==> Roger P still has his academic freedom, but is now working on sports economics – probably because his climate research funding dried up. ==>

    On what basis do you disagree with RPJr.’s stated reasons for changing his academic focus?

    Looking beyond whether or not Roger was treated fairly, it seems to me that not all scientists who publish research findings that don’t support the conclusions of the IPCC, or what is often described as the “consensus” view, wind up with the kind of personally directed antipathy that has characterized much of Roger’s situation. Would you agree?

    If so, then what, do you think, explains why Roger’s situation turned out differently than others’?

    It seems to me that there is more in play here than just that it is a situation where a scientist has published research that isn’t perfectly congruent with the IPCC or the “consensus.” IMO, Roger’s input is often rhetorically and politically targeted – and as such, I think that attributing the reaction that he has gotten merely to the specifics of his findings is sub-optimal from the standpoint of limiting the politicization of the science.

    Related, while I think that Brandon’s input is often complicated by many of the same factor’s that complicated Roger’s input…

    http://www.hi-izuru.org/wp_blog/2016/12/petty-bickering-and-checking-sources-part-four/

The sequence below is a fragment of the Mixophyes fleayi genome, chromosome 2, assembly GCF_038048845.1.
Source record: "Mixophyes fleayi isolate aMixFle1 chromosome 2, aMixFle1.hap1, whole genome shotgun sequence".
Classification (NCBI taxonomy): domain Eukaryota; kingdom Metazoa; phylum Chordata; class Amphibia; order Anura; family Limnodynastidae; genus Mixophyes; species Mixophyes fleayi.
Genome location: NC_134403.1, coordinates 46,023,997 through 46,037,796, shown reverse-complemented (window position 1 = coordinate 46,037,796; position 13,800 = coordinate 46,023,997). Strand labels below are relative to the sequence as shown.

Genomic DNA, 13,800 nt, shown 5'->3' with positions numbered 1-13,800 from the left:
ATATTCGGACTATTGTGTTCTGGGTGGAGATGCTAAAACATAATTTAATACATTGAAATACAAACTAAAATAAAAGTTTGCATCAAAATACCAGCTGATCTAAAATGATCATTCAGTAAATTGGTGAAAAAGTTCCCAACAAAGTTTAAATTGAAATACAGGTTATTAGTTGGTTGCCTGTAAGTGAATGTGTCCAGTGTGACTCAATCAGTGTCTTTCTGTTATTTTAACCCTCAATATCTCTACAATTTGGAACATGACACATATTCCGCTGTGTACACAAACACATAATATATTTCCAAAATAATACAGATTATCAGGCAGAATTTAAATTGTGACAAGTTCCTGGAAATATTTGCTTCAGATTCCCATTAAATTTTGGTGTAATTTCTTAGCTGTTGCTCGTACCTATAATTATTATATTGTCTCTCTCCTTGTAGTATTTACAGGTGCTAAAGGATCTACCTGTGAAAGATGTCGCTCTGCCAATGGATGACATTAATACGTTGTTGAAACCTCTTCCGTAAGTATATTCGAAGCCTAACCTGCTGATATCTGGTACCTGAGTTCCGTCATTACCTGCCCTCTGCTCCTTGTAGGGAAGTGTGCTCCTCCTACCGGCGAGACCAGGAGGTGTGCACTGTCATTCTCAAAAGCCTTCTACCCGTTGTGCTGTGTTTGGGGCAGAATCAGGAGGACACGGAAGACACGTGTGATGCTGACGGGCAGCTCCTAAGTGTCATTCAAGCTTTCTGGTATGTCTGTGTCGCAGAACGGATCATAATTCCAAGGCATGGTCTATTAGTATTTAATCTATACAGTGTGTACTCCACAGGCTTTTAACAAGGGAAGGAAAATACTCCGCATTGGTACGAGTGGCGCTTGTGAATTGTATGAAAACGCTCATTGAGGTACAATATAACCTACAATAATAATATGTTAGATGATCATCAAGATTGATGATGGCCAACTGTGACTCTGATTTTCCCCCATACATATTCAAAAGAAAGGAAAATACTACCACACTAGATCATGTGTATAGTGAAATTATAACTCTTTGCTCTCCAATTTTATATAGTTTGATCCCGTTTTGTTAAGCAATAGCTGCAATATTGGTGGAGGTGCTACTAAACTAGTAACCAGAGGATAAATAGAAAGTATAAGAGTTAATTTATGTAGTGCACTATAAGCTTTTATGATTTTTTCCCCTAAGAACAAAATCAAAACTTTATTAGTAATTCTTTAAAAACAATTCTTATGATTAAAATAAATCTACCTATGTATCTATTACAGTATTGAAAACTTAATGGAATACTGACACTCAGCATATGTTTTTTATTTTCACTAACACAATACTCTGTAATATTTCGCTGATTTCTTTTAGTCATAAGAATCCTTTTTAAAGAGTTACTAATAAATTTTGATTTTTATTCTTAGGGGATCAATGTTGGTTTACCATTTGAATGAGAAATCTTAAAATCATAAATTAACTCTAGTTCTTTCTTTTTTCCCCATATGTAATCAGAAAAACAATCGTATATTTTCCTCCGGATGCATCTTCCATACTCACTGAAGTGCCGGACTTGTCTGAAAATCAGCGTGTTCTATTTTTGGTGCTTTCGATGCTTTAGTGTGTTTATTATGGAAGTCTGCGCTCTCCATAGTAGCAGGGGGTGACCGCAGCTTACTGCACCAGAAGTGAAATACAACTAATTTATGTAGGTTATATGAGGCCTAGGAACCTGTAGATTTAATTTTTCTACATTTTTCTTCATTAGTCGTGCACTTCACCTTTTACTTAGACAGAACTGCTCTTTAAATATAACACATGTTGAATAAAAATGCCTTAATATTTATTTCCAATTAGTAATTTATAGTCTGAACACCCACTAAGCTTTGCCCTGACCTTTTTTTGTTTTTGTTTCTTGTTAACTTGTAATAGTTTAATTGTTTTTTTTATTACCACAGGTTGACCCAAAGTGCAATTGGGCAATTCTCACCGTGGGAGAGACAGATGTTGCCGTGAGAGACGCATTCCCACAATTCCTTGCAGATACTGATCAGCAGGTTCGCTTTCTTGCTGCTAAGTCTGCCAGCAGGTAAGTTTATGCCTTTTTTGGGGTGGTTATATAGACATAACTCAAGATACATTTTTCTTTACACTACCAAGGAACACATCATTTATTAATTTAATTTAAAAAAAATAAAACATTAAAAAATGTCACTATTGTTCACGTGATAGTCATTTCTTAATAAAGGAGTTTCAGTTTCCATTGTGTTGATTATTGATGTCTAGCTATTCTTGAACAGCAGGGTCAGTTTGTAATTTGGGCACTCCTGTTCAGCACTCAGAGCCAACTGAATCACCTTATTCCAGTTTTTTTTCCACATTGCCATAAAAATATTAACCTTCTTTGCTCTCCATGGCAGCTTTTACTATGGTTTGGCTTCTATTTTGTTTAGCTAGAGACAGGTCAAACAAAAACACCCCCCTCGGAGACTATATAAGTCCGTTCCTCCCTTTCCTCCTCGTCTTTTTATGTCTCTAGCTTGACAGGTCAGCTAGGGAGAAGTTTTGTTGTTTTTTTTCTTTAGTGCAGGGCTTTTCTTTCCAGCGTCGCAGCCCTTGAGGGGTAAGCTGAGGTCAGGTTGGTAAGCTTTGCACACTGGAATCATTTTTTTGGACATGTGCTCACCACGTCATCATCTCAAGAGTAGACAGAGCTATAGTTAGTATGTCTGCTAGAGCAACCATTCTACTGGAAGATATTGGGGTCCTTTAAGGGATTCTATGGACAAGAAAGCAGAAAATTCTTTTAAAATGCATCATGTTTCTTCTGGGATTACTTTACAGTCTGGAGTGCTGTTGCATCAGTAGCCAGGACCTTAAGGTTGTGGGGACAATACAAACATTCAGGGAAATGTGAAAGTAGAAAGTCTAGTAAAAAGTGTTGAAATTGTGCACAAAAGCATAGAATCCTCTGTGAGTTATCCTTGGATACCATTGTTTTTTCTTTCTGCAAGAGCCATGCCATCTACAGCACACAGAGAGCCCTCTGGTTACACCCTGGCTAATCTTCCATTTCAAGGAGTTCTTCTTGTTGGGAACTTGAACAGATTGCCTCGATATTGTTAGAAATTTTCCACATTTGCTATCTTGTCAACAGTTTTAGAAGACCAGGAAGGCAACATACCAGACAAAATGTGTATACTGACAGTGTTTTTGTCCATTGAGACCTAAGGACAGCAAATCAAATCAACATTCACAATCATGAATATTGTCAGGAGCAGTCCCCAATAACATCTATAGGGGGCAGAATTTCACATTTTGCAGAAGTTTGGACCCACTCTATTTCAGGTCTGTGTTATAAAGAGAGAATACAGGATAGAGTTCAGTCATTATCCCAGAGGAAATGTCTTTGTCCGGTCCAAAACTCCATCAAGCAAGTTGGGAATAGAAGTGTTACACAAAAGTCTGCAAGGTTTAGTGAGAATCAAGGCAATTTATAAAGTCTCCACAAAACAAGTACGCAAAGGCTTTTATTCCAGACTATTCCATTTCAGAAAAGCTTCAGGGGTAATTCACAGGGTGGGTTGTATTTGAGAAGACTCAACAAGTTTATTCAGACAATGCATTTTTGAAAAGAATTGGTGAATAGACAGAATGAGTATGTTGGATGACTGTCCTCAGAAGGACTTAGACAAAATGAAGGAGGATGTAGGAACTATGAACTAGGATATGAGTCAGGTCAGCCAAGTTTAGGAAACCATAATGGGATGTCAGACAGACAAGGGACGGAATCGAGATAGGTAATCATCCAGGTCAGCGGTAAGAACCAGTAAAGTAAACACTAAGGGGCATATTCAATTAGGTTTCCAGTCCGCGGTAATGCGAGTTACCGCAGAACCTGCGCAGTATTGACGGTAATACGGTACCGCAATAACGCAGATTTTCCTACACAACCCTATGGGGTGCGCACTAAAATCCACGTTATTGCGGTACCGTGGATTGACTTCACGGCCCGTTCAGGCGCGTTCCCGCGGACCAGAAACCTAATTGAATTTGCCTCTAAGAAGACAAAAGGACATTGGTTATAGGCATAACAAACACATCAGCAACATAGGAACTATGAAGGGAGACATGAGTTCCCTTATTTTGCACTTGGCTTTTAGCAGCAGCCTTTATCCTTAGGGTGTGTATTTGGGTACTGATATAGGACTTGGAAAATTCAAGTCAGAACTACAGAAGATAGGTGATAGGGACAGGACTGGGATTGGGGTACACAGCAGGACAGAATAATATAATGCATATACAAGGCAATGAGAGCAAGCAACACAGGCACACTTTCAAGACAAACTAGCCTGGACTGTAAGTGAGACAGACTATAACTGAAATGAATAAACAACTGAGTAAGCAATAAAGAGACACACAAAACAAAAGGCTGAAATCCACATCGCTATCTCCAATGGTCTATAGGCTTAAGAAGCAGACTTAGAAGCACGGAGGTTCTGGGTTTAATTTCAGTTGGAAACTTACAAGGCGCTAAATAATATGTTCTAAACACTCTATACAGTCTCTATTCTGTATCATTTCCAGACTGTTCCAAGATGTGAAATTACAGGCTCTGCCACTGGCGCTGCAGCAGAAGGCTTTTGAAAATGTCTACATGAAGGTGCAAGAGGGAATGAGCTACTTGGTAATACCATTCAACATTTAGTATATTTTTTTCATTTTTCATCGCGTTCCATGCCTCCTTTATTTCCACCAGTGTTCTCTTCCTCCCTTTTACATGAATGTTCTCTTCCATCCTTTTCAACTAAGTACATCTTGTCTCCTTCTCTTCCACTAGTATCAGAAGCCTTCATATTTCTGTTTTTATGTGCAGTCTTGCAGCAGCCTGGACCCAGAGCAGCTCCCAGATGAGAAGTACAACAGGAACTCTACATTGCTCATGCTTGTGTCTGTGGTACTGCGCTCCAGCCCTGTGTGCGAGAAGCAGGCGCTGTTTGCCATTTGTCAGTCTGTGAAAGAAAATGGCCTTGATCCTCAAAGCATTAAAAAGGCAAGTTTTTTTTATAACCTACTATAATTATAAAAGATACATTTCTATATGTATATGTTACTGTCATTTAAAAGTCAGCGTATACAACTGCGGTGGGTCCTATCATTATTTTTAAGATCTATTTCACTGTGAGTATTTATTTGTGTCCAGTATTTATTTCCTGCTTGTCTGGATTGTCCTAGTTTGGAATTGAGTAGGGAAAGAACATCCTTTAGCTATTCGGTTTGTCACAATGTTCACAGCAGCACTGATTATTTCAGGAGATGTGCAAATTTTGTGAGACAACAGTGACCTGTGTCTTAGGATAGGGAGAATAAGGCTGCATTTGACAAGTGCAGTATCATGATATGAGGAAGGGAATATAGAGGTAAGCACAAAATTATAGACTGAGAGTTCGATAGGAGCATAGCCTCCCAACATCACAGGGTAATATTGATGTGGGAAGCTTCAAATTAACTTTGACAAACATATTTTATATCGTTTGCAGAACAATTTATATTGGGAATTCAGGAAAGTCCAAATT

Brandon’s post does touch on some of the issues whereby inherent in Roger’s input, IMO, are some of the seeds why the responses he gets extend beyond merely a scientific discussion. Consider the comparisons between how Brandon frames the different ways of reconstructing the antipathy and how Roger has done so.

  32. while I think that Brandon’s input is often complicated by many of the same factor’s that complicated Roger’s input…

    Indeed.

  33. Joshua says:

    ==> Indeed. ==>

    The recent developments in the “Brandon situation” have been interesting to observe, as someone who is kind of addicted and compelled to watch the climate science junior high school lunchroom food fight, even though at the same time I think it’s juvenile, monotonous, and depressing.

    For all of my criticisms of Brandon’s approach to these discussions, I have to give him credit for being more internally consistent, I think, than the average climate change fanatic bear (did they show Yogi on the other side of the pond)?

    So that means that maybe he’s more consistent in those aspects of which I’m critical, but also that those aspects of his input of which I am approving are applied on both sides of the great climate divide. In some ways, that presents an interesting challenge to me, in that I have to work against my own tendency to want to give him a free pass on those aspects of which I’m critical even when he’s targeting RPJr., say, or Ron Graf’s conspiracy ideation. And also, on the flip side, that I have to try to be more open than I might be reflexively, to those aspects of his input which I am approving when he targets participants on the “realist” side of the divide.

    Within the larger frame of it all still being sameo, sameo, there is an aspect where’s Brandon’s input falls outside the same old, sameo sameo – if you get my drift.